Cow Goddess from an Offering Bowl



Cow Goddess from an Offering Bowl


sculpture, fragment


1539-1292 BC


New Kingdom, Dynasty 18


3 x 3 1/8 in. (7.6 x 7.9 cm)

Object Number



This bronze figure of the Hathor cow, the bovine form of the goddess Hathor, would have originally been affixed to the bottom of a metal bowl. Intact examples have been found in Thebes, where two temples dedicated to Hathor existed during the 18th Dynasty, and therefore may have been votive offerings to the goddess or precious household items. One scholar has suggested that the bowls may have once held flowers, and while such has not been confirmed, the bowl's Hathoric meaning may have been reinforced with flowers. Hathor was associated with the Northern Delta and is often represented striding out of a clump of tall water plants, it is possible that flowers in the dish may have mimicked this effect. Secondly, Hathor was associated with love, sexuality, and fertility and these associations could have been emphasized with the addition of flowers to the bowl as flowers are often represented in scenes relating to these themes.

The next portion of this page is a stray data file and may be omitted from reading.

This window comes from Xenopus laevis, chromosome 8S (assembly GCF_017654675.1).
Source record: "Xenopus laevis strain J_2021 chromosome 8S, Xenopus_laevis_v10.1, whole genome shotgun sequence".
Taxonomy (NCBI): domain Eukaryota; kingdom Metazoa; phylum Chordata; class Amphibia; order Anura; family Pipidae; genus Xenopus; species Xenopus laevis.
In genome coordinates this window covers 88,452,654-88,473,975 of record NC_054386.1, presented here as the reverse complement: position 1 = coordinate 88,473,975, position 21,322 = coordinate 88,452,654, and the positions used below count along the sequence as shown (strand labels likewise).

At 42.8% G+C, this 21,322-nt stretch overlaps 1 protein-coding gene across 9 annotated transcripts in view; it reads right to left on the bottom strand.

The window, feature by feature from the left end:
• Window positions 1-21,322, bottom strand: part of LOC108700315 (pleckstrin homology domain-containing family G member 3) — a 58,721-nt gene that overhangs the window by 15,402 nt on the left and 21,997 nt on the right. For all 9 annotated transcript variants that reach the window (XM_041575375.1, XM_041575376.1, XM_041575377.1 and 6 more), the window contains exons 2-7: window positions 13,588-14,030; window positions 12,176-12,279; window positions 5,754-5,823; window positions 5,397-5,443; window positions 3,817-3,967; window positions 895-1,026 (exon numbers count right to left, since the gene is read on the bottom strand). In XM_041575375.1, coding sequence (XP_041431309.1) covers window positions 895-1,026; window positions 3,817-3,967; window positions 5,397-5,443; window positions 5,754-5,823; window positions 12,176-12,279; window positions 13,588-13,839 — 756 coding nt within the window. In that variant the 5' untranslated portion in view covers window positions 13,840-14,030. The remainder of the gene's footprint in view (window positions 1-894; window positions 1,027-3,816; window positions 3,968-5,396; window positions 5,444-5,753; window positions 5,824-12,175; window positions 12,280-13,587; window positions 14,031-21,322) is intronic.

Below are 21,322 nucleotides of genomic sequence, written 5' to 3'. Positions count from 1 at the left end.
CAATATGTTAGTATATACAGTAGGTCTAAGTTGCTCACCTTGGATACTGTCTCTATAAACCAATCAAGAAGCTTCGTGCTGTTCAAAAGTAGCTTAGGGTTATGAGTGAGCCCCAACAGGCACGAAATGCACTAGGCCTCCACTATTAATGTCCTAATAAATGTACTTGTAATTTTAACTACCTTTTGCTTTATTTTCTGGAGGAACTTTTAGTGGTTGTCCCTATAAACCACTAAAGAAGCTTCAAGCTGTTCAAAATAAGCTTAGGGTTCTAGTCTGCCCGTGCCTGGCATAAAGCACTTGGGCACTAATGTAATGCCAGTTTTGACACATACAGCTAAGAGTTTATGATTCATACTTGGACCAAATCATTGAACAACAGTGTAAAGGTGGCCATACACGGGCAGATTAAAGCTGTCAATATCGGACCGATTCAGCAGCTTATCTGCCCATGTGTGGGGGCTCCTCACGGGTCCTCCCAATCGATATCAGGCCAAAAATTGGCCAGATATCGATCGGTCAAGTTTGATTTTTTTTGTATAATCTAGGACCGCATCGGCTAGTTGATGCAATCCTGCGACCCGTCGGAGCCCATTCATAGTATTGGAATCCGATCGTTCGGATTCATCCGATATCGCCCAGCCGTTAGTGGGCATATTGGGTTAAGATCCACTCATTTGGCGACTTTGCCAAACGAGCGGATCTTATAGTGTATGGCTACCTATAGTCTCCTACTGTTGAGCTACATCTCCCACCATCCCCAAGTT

Credit Line

Gift of Mohamed Farid Khamis and Oriental Weavers


From Pharaohs to Emperors: New Egyptian and Classical Antiquities at Emory, Michael C. Carlos Museum, January 14 - April 2, 2006|
MCCM Permanent Collection Reinstallation, 2006 - Present
MCCM Newsletter, December 2005 - February 2006.


© Michael C. Carlos Museum, Emory University. Photo by Bruce M. White, 2005.
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“Cow Goddess from an Offering Bowl,” Michael C. Carlos Museum Collections Online, accessed September 18, 2020,

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